Missile launch Astra takes off for the primary time, however doesn’t attain orbit

The new satellite delivery and launch company Astra attempted its first orbital launch late Friday evening with mixed results. The rocket, codenamed Rocket 3.1, launched successfully, but did not reach orbit due to a problem with burning in the first stage.

"Successful take-off and departure, but the flight ended during the first phase of the burn," the company confirmed on Twitter. “It looks like we have a good nominal flight time. More updates will follow! "

There was no live video of the launch and only some details are available, but in a briefing, Astra announced that the missile, which was carrying no payload, fell back to Earth and landed in a safe area.

However, Astra was positive about the progress and wrote in a blog post: "Tonight we saw a wonderful start!" and "Preliminary data review shows the missile is working very well." Company founders Chris Kemp and Adam London also said they expected to need three flights before reaching orbit, reflecting the technical difficulties of missile projects.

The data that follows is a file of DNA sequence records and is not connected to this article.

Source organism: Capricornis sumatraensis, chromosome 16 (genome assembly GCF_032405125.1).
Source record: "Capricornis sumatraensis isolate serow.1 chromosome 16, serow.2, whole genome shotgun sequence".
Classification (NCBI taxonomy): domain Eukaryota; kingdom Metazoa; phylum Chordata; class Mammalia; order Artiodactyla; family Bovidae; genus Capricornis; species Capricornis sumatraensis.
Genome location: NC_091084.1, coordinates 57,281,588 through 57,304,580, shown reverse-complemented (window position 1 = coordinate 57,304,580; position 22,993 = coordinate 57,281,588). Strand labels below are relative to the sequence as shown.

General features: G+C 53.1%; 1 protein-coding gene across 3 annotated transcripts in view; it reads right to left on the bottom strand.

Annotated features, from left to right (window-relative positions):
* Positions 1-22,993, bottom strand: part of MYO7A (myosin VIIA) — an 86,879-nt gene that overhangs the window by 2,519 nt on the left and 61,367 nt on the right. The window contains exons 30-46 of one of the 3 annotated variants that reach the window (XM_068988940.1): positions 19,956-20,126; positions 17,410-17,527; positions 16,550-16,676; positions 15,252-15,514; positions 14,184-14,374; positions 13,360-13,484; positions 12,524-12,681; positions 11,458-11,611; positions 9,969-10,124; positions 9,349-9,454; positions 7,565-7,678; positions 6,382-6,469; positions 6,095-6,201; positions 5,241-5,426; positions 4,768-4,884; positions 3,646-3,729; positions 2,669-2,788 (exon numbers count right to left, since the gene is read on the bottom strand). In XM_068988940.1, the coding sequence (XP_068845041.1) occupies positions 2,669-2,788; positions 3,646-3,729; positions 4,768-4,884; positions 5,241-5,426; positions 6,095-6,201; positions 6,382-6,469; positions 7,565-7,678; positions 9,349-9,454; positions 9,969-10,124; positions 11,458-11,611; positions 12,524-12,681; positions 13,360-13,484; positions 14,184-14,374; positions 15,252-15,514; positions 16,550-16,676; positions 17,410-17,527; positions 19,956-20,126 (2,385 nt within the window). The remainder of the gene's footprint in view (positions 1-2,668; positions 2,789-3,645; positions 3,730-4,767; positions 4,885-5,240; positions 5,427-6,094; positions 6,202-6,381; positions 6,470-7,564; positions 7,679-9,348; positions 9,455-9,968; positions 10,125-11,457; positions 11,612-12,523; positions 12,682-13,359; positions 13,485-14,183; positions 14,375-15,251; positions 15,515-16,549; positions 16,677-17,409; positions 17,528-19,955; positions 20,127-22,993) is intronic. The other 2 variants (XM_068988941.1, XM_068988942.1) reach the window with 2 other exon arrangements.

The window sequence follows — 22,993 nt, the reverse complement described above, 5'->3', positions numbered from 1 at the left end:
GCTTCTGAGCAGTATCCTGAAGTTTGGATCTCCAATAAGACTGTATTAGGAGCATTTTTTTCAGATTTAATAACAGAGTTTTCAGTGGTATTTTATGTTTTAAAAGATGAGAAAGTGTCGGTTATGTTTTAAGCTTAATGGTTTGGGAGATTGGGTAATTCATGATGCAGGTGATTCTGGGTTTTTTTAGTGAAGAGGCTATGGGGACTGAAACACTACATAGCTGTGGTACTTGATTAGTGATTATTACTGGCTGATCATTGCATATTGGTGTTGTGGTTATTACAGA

Even Elon Musk, CEO of SpaceX, posted his announcements on Twitter, saying that it took his company four launches to reach orbit.

Astra & # 39; s Rocket 3.1 leaves the pad at the Kodiak launch site Astra / John Kraus

Regarding what went wrong, Kemp and London wrote: “At the beginning of the flight, our guidance system appears to have introduced a slight oscillation into the flight that caused the vehicle to drift off its planned trajectory and command the engines were through the flight security system. “To find out more about the problem, the company is analyzing the flight data to determine what needs to be fixed for the next takeoff. This is carried out with an already built vehicle with the code name Rocket 3.2.

If you've never heard of Astra, it's because the startup worked in “stealth mode” for three years during its development and testing phase. Announced earlier this year, the company said ambitiously it would offer rockets for use by satellites for just $ 1 million per launch. The Alameda-based company has raised funds from various Silicon Valley investors to fund its development to date.

Updated September 12: Added rocket landing information.

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